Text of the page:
Kevin’s second deployment seemed to have a carapace of ominousness. Although he told his father mere days before his death that the conditions were better than the first tour, Ron knew better.

“He didn’t tell me that he was nervous, but I could tell,” he said. “He knew it was a no-win situation.”

“He never talked about dying over there,” Whitaker said.

Most parents would agree that losing a child is unnatural, best likened to the forced surgical removal of a part of themselves they were never mentally prepared to lose. Whitaker’s grief is palpable; it consumes her. But she tempers that grief with rage.

Angry mother lashes out

“The grief comes in stages,” she said. “I’m angry with Kevin. I’m angry he left. I’m livid with rage with the government. My son died for the bumbling arrogance of this administration. Kevin, like the other men and women in uniform, are the real Americans. This administration and those in Congress who support this war are just wannabe Americans.

“Patton said you do not die for your country, you make those bastards die for theirs. Our men and women in uniform are being slaughtered and sacrificed because of a failure of this administration to negotiate and act in a manner appropriate for the situation.”

She said that the president’s “bring it on” mentality does not affect his or the vice president’s progeny.

“It affects the brave ones who choose to serve their country for the right reasons,” Whitaker said.

During Whitaker’s September trip to Oak Harbor three weeks before her son’s second deployment, she made the most impassioned and frantic appeal of her life, forming the words that most mothers will never have to utter.

“I told him we are going to go out somewhere and I’m going to shoot you in the foot,” she said. “That way he wouldn’t have to go back. I was dead serious. I hate myself for not doing it. I failed and I will never forgive myself. If I had done it, I’d still have my son and McKenzie would have her father.”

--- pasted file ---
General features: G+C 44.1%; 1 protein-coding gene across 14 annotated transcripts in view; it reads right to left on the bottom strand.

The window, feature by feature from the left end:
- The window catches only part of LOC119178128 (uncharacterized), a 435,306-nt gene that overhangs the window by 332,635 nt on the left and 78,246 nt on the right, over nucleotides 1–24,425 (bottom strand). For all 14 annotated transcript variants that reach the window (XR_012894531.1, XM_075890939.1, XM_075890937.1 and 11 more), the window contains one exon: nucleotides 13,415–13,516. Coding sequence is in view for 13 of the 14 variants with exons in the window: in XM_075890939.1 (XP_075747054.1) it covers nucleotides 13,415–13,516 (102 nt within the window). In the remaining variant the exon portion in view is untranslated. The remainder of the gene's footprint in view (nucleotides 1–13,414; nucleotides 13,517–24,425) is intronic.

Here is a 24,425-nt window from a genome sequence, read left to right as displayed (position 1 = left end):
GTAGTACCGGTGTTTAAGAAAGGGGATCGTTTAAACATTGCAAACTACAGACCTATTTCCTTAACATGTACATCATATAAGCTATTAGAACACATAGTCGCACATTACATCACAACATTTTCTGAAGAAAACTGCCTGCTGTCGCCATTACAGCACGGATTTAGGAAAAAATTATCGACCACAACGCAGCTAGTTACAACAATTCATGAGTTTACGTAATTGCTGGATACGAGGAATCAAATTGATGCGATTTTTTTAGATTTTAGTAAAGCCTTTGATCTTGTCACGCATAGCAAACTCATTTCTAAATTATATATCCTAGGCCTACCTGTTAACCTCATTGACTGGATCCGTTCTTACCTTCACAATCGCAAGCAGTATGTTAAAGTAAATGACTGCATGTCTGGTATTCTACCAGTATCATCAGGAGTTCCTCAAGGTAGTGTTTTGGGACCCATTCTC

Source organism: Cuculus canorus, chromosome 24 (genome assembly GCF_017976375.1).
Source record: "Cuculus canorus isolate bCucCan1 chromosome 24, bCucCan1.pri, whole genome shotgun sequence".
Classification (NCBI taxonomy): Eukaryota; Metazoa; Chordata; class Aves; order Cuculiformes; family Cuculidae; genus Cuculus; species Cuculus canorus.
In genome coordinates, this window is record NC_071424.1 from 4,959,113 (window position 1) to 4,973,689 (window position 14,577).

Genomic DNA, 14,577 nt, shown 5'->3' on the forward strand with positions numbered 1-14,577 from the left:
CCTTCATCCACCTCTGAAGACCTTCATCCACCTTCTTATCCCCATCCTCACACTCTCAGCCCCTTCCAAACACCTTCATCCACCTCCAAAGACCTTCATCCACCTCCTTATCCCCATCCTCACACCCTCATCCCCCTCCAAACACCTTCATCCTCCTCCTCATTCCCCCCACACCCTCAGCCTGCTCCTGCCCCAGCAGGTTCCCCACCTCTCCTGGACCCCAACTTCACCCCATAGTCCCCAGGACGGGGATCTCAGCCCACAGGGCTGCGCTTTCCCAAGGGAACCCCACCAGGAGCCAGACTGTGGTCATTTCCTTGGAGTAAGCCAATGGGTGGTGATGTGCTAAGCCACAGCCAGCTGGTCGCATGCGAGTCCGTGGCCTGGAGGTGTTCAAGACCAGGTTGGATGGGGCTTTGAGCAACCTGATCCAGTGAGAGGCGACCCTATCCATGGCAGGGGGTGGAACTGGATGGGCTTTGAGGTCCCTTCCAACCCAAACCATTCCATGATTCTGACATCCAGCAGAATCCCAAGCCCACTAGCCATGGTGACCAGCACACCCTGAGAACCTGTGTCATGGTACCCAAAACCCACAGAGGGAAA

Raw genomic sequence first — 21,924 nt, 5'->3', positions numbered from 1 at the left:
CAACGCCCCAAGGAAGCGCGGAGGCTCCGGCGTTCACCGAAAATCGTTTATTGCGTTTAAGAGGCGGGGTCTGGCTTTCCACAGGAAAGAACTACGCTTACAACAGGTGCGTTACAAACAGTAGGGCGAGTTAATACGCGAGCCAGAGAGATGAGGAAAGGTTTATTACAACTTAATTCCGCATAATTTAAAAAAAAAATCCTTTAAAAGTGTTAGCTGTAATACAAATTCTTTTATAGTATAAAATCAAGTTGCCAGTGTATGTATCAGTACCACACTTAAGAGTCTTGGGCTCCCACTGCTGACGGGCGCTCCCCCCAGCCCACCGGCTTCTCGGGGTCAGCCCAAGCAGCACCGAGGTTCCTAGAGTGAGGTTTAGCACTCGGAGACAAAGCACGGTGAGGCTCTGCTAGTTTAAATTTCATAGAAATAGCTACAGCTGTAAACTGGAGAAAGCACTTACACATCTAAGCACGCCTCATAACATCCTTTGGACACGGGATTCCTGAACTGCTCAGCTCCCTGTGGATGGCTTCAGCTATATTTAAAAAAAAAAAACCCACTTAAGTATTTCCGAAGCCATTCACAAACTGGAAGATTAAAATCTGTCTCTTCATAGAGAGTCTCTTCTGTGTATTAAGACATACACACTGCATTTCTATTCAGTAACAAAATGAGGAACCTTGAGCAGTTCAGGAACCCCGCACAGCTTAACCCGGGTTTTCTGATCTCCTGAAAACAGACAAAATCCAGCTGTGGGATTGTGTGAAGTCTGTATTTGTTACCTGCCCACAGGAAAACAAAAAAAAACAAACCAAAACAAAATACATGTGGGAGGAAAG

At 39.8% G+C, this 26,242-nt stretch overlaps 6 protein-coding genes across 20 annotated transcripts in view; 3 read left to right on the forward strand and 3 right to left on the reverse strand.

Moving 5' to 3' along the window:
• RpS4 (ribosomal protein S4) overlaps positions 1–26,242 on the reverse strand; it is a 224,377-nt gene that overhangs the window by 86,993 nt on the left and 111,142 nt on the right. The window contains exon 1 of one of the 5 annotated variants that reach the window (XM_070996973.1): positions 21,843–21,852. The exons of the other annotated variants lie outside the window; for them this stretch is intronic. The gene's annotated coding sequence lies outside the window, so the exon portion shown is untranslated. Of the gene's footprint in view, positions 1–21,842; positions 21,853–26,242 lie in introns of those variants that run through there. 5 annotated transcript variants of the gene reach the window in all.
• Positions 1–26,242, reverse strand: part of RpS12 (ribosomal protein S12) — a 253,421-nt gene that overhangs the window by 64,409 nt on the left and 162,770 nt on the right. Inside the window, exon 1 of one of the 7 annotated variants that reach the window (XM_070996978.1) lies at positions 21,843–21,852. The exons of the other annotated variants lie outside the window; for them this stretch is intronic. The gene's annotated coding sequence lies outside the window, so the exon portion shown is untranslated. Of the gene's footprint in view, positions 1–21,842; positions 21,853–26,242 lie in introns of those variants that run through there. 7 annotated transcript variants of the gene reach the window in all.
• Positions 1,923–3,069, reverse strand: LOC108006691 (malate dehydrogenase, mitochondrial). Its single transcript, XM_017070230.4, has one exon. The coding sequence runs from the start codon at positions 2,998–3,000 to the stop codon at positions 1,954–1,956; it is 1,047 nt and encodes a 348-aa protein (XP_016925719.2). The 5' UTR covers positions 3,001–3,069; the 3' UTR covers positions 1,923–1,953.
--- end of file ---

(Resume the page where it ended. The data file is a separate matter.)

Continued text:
Both of Kevin’s parents are determined to ensure that their son’s untimely death was not in vain. Whitaker may create discomfort among some of the servicemen and women attending the fallen sailor’s funeral service, but she is fed up with sitting on the sidelines.

“I’m going to ask every man who comes to Kevin’s funeral one-on-one not to go back,” she said. “I’m going to plead with them. I don’t want their mothers to have to go through what we’re going through. This war is ridiculous. It’s not World War II. I have to do what I can to honor Kevin and save as many men and women in the military as I can.”

Father says,

fight to win

“I support the military 100 percent, but fight to win or come home,”  Ron said. “There doesn’t need to be one more American boy or girl killed. Something has to change.”

Whitaker said the current administration’s notion that those who do not support the war therefore do not support the troops is a “load of hooey.” Politicians should lead by example, she added.

“How many men and women in Congress who are supporting this war have sons or daughters in Iraq? When are Americans going to get up and demand of their elected officials that if they want to start a war they better have a dog of their own to throw into the theater of war?” the angry mother asked. “How dare they have the audacity to ask one of our beautiful men or women in uniform to go fight, possibly be physically or emotionally maimed for the rest of his or her life, or to die for a cause they only support with empty words.”

Kevin’s memorial service will almost coincide with Veterans Day. His mother, through tears, beseeched people to embrace the selfless military personnel who have given their lives over to a greater cause.

“On Veterans Day, find someone and hug them and thank them,” she said. “And you tell them how much Kevin’s family supports them.”

Whitaker’s wish for her son to come home has been granted in the most tragic way. Kevin will be buried one-and-a-half miles from where he was raised.

“Kevin lived life and saw things so simply,” she said. “Just basic, that’s the way he was. There’s not a senator or any politician up there in Washington that voted for this war who is half the man my son was. They are like filthy rags compared to him. His ethics, his honor, his character, he was a bright shining star. That was Kevin.”

No dates have been set for memorial services.